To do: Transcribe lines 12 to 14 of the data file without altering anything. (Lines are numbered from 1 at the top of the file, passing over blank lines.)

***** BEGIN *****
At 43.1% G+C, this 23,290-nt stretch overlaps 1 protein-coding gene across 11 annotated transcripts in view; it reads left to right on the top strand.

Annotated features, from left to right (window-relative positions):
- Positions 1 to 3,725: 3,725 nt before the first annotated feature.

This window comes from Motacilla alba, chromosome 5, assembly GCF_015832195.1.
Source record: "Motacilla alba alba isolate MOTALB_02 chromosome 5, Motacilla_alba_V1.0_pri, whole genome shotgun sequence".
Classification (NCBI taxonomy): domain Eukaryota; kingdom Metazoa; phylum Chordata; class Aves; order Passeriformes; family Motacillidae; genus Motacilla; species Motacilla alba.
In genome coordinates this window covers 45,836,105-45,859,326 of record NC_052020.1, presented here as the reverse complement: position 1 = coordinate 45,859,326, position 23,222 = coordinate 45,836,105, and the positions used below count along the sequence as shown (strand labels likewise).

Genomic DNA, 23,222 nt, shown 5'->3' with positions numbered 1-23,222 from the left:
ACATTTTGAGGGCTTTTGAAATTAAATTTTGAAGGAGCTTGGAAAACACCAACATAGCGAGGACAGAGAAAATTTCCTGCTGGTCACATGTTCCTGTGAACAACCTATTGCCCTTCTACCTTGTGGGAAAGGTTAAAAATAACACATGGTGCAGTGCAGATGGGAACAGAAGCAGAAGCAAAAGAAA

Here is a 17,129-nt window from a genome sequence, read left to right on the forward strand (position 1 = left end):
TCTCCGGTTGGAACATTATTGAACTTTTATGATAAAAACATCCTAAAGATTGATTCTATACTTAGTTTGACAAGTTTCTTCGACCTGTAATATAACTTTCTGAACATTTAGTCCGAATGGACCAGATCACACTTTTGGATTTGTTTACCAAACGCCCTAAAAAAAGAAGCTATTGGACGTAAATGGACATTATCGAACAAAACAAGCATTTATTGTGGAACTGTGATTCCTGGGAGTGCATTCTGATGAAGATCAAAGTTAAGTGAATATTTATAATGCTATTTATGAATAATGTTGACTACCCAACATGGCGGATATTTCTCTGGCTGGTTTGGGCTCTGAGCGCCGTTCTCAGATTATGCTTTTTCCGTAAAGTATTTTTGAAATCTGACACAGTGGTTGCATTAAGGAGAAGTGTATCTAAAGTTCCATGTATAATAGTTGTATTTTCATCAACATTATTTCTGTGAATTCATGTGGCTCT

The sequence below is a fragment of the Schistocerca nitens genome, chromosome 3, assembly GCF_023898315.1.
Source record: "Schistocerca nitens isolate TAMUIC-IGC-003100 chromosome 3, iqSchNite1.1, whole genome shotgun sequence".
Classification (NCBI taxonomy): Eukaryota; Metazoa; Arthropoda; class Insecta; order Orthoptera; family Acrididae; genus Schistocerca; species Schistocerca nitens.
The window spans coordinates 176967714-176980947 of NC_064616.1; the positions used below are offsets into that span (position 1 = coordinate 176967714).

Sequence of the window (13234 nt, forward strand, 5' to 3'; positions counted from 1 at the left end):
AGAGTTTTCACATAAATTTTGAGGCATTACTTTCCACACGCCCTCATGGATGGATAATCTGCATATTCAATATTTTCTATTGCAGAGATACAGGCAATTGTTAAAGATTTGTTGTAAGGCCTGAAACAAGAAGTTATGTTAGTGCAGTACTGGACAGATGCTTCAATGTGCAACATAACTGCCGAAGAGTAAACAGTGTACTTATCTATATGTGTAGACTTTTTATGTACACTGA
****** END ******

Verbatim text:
The sequence below is a fragment of the Schistocerca nitens genome, chromosome 3, assembly GCF_023898315.1.
Source record: "Schistocerca nitens isolate TAMUIC-IGC-003100 chromosome 3, iqSchNite1.1, whole genome shotgun sequence".
Classification (NCBI taxonomy): Eukaryota; Metazoa; Arthropoda; class Insecta; order Orthoptera; family Acrididae; genus Schistocerca; species Schistocerca nitens.